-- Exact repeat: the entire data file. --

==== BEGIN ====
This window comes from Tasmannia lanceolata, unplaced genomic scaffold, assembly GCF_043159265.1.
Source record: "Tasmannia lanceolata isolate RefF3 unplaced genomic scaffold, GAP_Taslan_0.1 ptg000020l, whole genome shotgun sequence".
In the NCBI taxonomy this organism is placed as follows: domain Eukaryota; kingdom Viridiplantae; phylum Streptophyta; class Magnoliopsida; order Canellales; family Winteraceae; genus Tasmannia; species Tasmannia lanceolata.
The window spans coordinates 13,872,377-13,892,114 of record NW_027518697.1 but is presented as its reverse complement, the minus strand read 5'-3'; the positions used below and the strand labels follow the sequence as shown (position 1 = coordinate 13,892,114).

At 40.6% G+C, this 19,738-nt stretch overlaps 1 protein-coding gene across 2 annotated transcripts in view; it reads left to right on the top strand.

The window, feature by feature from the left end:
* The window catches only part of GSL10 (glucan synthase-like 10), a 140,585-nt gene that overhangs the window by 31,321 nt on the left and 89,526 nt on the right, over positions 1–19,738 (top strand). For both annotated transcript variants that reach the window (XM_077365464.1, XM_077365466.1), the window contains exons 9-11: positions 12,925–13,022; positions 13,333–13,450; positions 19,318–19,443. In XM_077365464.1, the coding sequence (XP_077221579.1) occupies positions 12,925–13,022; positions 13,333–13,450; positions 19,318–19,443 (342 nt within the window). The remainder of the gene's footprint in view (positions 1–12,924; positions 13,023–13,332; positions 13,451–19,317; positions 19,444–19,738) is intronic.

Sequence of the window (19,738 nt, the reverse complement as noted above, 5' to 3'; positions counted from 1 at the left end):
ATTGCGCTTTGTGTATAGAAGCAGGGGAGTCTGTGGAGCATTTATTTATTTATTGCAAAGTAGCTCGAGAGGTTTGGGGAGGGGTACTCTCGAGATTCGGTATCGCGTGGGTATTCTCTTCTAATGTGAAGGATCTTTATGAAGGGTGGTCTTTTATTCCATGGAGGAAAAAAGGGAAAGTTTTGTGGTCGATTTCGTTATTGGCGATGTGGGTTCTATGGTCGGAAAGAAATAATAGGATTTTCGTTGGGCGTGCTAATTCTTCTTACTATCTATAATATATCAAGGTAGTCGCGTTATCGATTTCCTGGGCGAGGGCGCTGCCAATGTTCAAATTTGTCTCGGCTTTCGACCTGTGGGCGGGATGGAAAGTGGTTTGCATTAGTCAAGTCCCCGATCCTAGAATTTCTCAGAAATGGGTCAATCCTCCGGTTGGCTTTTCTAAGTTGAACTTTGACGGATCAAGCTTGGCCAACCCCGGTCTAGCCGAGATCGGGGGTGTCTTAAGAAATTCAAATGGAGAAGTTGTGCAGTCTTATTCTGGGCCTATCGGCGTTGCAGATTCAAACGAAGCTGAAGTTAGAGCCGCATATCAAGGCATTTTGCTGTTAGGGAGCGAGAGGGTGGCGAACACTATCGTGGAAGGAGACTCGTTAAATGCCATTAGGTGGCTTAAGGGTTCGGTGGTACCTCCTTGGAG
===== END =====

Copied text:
This window comes from Tasmannia lanceolata, unplaced genomic scaffold, assembly GCF_043159265.1.
Source record: "Tasmannia lanceolata isolate RefF3 unplaced genomic scaffold, GAP_Taslan_0.1 ptg000020l, whole genome shotgun sequence".
In the NCBI taxonomy this organism is placed as follows: domain Eukaryota; kingdom Viridiplantae; phylum Streptophyta; class Magnoliopsida; order Canellales; family Winteraceae; genus Tasmannia; species Tasmannia lanceolata.
The window spans coordinates 13,872,377-13,892,114 of record NW_027518697.1 but is presented as its reverse complement, the minus strand read 5'-3'; the positions used below and the strand labels follow the sequence as shown (position 1 = coordinate 13,892,114).

At 40.6% G+C, this 19,738-nt stretch overlaps 1 protein-coding gene across 2 annotated transcripts in view; it reads left to right on the top strand.

The window, feature by feature from the left end:
* The window catches only part of GSL10 (glucan synthase-like 10), a 140,585-nt gene that overhangs the window by 31,321 nt on the left and 89,526 nt on the right, over positions 1–19,738 (top strand). For both annotated transcript variants that reach the window (XM_077365464.1, XM_077365466.1), the window contains exons 9-11: positions 12,925–13,022; positions 13,333–13,450; positions 19,318–19,443. In XM_077365464.1, the coding sequence (XP_077221579.1) occupies positions 12,925–13,022; positions 13,333–13,450; positions 19,318–19,443 (342 nt within the window). The remainder of the gene's footprint in view (positions 1–12,924; positions 13,023–13,332; positions 13,451–19,317; positions 19,444–19,738) is intronic.

Sequence of the window (19,738 nt, the reverse complement as noted above, 5' to 3'; positions counted from 1 at the left end):
ATTGCGCTTTGTGTATAGAAGCAGGGGAGTCTGTGGAGCATTTATTTATTTATTGCAAAGTAGCTCGAGAGGTTTGGGGAGGGGTACTCTCGAGATTCGGTATCGCGTGGGTATTCTCTTCTAATGTGAAGGATCTTTATGAAGGGTGGTCTTTTATTCCATGGAGGAAAAAAGGGAAAGTTTTGTGGTCGATTTCGTTATTGGCGATGTGGGTTCTATGGTCGGAAAGAAATAATAGGATTTTCGTTGGGCGTGCTAATTCTTCTTACTATCTATAATATATCAAGGTAGTCGCGTTATCGATTTCCTGGGCGAGGGCGCTGCCAATGTTCAAATTTGTCTCGGCTTTCGACCTGTGGGCGGGATGGAAAGTGGTTTGCATTAGTCAAGTCCCCGATCCTAGAATTTCTCAGAAATGGGTCAATCCTCCGGTTGGCTTTTCTAAGTTGAACTTTGACGGATCAAGCTTGGCCAACCCCGGTCTAGCCGAGATCGGGGGTGTCTTAAGAAATTCAAATGGAGAAGTTGTGCAGTCTTATTCTGGGCCTATCGGCGTTGCAGATTCAAACGAAGCTGAAGTTAGAGCCGCATATCAAGGCATTTTGCTGTTAGGGAGCGAGAGGGTGGCGAACACTATCGTGGAAGGAGACTCGTTAAATGCCATTAGGTGGCTTAAGGGTTCGGTGGTACCTCCTTGGAG